A petition calling for Donald Trump to be denied entry into Britain has passed 300,000 signatures. The petition, which was started on Tuesday, has reached this astronomical number of signatures in less than 24 hours, according to the Independent.
At a rally aboard the USS Yorktown on Pearl Harbor Day, Trump made his now-infamous comments about barring Muslims from entry into the United States. The comments drew instant and heated condemnation, with social media coming alive with outraged complaints and even infographics comparing Donald Trump to Hitler. Trump’s Republican colleagues joined in as well, labeling his comments “un-American” and “unhelpful”. Unusually, even the White House responded, claiming that Donald Trump had “disqualified” himself from the presidency through his comments and comparing him to a “carnival barker”.
None of these responses, however, have any basis in real-world consequences, unlike the petition that was started in Britain the day after Donald Trump made his remarks. While the citizens of countries around the world voiced their outrage and called on their governments to do something about Trump, British citizens have direct access to parliament by means of petition. On the UK Government and Parliament website, there is a page on which any UK citizen can start a petition to the government. Any petition which gains more than 10,000 signatures will get a direct response from the government, but if a petition garners more than 100,000 signatures, it will actually be debated in parliament and may end up being drafted as a private member’s bill and thereby become law.
In this case the petition, created by Suzanne Kelly, does not call for the drafting of a new law but requests that parliament approves a blanket denial of entry to the UK for Donald Trump. The petitioner argues that many individuals have already been banned from entering the UK on the grounds of “hate speech” and that this should also apply to Trump. The text of the petition points out that Donald Trump should receive equal treatment under UK law.
“If the United Kingdom is to continue applying the ‘unacceptable behaviour’ criteria to those who wish to enter its borders, it must be fairly applied to the rich as well as poor, and the weak as well as powerful.”
Many countries have similar mechanisms for banning entry to foreign nationals. Australia, for example, recently denied entry to Chris Brown on the grounds of his history of domestic abuse offences.
According to the British government, a date on which to debate the motion to ban Donald Trump from Britain will be announced tomorrow. If it passes, there would be serious ramifications should Donald Trump ever become President Trump. Relations with England are a very important part of U.S. diplomacy, and being unable to visit such a key ally as Britain would be considered a serious drawback for any U.S. president. As to the likelihood of Donald Trump actually being banned, it’s far from impossible. British Prime Minister David Cameron has already come out against Trump’s comments, telling BBC News that they are “divisive, unhelpful and quite simply wrong.” Fellow Tory (conservative) and Lord Mayor of London Boris Johnson also condemned Trump’s proposal. In classic style, Johnson claimed that he always avoided certain parts of New York because of the “very real” possibility of meeting Donald Trump.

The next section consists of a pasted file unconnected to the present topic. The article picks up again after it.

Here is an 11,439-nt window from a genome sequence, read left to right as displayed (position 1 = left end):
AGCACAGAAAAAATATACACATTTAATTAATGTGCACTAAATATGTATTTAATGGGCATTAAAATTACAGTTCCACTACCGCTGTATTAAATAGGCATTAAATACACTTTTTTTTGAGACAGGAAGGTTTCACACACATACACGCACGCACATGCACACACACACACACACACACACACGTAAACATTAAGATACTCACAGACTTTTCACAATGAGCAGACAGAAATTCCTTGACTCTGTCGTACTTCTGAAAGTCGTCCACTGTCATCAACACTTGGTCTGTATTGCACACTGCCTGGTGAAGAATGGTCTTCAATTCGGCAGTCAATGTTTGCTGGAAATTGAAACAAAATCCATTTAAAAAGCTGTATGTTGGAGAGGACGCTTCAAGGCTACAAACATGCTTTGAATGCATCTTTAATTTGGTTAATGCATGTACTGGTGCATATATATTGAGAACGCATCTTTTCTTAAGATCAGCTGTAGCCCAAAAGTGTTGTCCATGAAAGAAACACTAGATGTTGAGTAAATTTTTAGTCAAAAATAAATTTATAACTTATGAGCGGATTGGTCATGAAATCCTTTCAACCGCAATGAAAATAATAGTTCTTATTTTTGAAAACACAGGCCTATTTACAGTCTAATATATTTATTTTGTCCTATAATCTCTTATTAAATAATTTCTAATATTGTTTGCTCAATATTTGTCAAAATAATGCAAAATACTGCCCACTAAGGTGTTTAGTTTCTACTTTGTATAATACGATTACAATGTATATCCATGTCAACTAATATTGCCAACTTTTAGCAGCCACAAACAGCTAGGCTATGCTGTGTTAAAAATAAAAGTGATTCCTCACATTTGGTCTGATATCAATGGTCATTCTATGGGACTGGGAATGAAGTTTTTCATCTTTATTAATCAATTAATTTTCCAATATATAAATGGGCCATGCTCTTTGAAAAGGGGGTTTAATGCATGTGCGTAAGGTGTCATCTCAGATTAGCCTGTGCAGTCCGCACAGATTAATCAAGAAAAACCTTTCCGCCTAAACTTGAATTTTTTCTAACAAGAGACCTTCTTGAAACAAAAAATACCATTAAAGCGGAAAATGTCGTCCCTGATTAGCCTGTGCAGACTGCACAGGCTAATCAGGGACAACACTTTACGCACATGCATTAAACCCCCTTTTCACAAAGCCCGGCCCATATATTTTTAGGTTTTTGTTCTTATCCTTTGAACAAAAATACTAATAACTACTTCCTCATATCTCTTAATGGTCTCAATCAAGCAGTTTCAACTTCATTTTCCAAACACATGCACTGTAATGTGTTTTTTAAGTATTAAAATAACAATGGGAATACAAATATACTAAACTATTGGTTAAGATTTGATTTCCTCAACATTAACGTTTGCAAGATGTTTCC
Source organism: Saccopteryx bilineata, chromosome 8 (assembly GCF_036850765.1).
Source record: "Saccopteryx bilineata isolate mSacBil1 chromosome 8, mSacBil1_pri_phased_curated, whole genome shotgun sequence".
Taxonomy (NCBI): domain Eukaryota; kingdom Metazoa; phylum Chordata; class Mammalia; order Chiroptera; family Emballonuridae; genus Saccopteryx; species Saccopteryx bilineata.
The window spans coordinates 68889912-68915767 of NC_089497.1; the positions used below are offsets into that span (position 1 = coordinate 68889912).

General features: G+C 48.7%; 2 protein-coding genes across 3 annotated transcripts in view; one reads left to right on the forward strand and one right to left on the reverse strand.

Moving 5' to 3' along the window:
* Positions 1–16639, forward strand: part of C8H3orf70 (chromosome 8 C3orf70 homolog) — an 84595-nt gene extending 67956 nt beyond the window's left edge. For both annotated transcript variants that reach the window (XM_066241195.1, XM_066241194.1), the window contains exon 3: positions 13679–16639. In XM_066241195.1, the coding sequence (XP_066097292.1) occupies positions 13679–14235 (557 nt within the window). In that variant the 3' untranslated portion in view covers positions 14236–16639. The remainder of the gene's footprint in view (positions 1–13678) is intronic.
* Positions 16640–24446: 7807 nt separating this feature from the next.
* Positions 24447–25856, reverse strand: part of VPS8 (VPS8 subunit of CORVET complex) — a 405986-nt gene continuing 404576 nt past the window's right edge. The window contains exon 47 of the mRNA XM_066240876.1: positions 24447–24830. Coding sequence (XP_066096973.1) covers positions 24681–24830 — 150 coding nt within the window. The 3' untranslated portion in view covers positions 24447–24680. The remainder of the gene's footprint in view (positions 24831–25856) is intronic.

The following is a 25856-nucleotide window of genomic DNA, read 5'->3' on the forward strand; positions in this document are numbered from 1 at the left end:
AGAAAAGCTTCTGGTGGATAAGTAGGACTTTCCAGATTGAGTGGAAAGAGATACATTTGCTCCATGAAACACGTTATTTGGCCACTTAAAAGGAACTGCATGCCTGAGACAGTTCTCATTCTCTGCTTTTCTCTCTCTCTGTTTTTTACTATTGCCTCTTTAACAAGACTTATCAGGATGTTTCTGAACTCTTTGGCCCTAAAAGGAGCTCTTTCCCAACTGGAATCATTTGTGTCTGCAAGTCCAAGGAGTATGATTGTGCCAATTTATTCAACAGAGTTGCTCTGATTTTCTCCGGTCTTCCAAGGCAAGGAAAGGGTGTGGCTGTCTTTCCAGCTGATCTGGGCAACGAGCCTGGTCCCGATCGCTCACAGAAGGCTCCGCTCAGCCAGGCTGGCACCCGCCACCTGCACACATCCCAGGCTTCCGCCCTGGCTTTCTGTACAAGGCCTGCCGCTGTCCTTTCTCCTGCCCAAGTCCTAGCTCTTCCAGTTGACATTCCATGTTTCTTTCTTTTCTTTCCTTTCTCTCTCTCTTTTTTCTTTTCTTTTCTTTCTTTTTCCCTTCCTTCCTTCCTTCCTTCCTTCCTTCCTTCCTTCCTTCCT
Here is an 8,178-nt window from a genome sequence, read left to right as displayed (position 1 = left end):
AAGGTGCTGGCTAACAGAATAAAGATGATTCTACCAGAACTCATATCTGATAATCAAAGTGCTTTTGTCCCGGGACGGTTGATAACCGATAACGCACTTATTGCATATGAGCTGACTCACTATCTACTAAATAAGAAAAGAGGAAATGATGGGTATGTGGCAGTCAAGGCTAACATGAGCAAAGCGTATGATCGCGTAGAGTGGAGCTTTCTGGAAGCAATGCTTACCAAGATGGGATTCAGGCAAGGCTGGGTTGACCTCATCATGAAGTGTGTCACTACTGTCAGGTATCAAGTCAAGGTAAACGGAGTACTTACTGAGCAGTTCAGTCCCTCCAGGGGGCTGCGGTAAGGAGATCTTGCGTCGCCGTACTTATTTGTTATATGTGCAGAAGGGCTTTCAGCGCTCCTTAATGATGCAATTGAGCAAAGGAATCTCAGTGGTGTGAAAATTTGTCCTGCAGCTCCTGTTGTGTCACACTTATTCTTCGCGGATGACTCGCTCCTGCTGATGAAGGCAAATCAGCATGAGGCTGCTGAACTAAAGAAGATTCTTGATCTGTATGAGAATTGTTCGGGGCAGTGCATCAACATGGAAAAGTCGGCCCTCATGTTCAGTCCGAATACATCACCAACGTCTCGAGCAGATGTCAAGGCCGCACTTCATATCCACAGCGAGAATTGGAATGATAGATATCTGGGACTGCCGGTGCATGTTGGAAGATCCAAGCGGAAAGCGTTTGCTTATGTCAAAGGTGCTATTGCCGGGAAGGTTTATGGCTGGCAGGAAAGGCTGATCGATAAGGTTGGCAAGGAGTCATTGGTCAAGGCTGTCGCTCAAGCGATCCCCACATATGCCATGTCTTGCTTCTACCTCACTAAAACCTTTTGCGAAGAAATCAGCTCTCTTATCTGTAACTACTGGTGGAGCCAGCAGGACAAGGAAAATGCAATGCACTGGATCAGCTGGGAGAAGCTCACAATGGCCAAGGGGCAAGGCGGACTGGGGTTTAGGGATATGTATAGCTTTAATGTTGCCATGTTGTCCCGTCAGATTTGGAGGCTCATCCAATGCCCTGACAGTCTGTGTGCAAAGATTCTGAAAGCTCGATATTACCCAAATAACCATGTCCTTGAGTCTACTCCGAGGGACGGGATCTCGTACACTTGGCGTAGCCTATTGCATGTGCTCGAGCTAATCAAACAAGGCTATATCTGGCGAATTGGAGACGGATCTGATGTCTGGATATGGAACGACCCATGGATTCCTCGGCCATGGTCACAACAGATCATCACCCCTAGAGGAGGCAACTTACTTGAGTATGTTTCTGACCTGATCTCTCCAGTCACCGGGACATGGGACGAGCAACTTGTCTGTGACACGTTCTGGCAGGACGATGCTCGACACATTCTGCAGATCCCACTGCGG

On top of this, opposition leader Jeremy Corbyn called Donald Trump’s statement “an attack on democratic values” and an “affront to common humanity.” This means that Trump is disliked by both sides of British politics and, more importantly, by both sides of the House of Commons, in which the proposal would be debated.
Some critics are calling the petition “a knee jerk reaction to a knee jerk reaction,” but it appears to have been better thought out than this. The petition is a direct attack on Donald Trump’s wallet, the purpose of the proposed ban being to cut the mogul off from his Scottish golf course development project. Whether or not this petition actually results in a ban, it does serve as a clear indication of the feeling of the British public.
At the time of writing, the petition to ban Donald Trump from Britain was at close to 320,000 signatures after a day. Another petition, demanding that the government save Britain from “Islamification” by stopping immigration, only reached 210,000 over a four-month period.
[Photy by Getty Images/Scott Olson]